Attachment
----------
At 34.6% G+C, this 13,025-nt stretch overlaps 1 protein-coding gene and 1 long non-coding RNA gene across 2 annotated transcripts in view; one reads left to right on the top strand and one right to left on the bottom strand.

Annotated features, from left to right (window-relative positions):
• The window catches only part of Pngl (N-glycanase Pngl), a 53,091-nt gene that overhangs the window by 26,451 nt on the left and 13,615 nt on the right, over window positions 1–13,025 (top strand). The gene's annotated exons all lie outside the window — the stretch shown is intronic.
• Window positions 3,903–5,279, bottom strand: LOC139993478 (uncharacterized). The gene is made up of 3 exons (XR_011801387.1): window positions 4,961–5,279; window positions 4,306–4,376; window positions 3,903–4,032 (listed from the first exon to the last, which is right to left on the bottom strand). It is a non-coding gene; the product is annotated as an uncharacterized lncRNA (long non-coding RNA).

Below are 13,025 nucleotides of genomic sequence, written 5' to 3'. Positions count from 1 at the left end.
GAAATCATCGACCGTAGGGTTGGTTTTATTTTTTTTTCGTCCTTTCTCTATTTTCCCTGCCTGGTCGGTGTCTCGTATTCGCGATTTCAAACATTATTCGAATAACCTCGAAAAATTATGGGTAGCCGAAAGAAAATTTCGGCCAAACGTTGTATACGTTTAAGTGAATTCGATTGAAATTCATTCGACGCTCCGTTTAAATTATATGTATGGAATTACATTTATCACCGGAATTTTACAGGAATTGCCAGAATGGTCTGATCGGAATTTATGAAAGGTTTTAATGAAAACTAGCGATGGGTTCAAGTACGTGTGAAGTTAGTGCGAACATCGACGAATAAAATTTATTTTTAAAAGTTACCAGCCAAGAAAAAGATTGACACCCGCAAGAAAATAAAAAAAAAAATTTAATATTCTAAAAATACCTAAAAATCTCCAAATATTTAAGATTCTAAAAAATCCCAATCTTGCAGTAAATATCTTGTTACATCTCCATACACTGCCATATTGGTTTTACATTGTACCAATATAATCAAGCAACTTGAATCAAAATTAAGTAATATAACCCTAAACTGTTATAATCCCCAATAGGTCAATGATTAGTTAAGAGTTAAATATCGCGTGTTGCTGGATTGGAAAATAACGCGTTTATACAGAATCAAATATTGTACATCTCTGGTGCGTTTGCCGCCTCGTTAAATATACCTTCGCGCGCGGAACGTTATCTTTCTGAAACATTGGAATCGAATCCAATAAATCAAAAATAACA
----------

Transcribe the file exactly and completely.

At 34.6% G+C, this 13,025-nt stretch overlaps 1 protein-coding gene and 1 long non-coding RNA gene across 2 annotated transcripts in view; one reads left to right on the top strand and one right to left on the bottom strand.

Annotated features, from left to right (window-relative positions):
• The window catches only part of Pngl (N-glycanase Pngl), a 53,091-nt gene that overhangs the window by 26,451 nt on the left and 13,615 nt on the right, over window positions 1–13,025 (top strand). The gene's annotated exons all lie outside the window — the stretch shown is intronic.
• Window positions 3,903–5,279, bottom strand: LOC139993478 (uncharacterized). The gene is made up of 3 exons (XR_011801387.1): window positions 4,961–5,279; window positions 4,306–4,376; window positions 3,903–4,032 (listed from the first exon to the last, which is right to left on the bottom strand). It is a non-coding gene; the product is annotated as an uncharacterized lncRNA (long non-coding RNA).

Below are 13,025 nucleotides of genomic sequence, written 5' to 3'. Positions count from 1 at the left end.
GAAATCATCGACCGTAGGGTTGGTTTTATTTTTTTTTCGTCCTTTCTCTATTTTCCCTGCCTGGTCGGTGTCTCGTATTCGCGATTTCAAACATTATTCGAATAACCTCGAAAAATTATGGGTAGCCGAAAGAAAATTTCGGCCAAACGTTGTATACGTTTAAGTGAATTCGATTGAAATTCATTCGACGCTCCGTTTAAATTATATGTATGGAATTACATTTATCACCGGAATTTTACAGGAATTGCCAGAATGGTCTGATCGGAATTTATGAAAGGTTTTAATGAAAACTAGCGATGGGTTCAAGTACGTGTGAAGTTAGTGCGAACATCGACGAATAAAATTTATTTTTAAAAGTTACCAGCCAAGAAAAAGATTGACACCCGCAAGAAAATAAAAAAAAAAATTTAATATTCTAAAAATACCTAAAAATCTCCAAATATTTAAGATTCTAAAAAATCCCAATCTTGCAGTAAATATCTTGTTACATCTCCATACACTGCCATATTGGTTTTACATTGTACCAATATAATCAAGCAACTTGAATCAAAATTAAGTAATATAACCCTAAACTGTTATAATCCCCAATAGGTCAATGATTAGTTAAGAGTTAAATATCGCGTGTTGCTGGATTGGAAAATAACGCGTTTATACAGAATCAAATATTGTACATCTCTGGTGCGTTTGCCGCCTCGTTAAATATACCTTCGCGCGCGGAACGTTATCTTTCTGAAACATTGGAATCGAATCCAATAAATCAAAAATAACA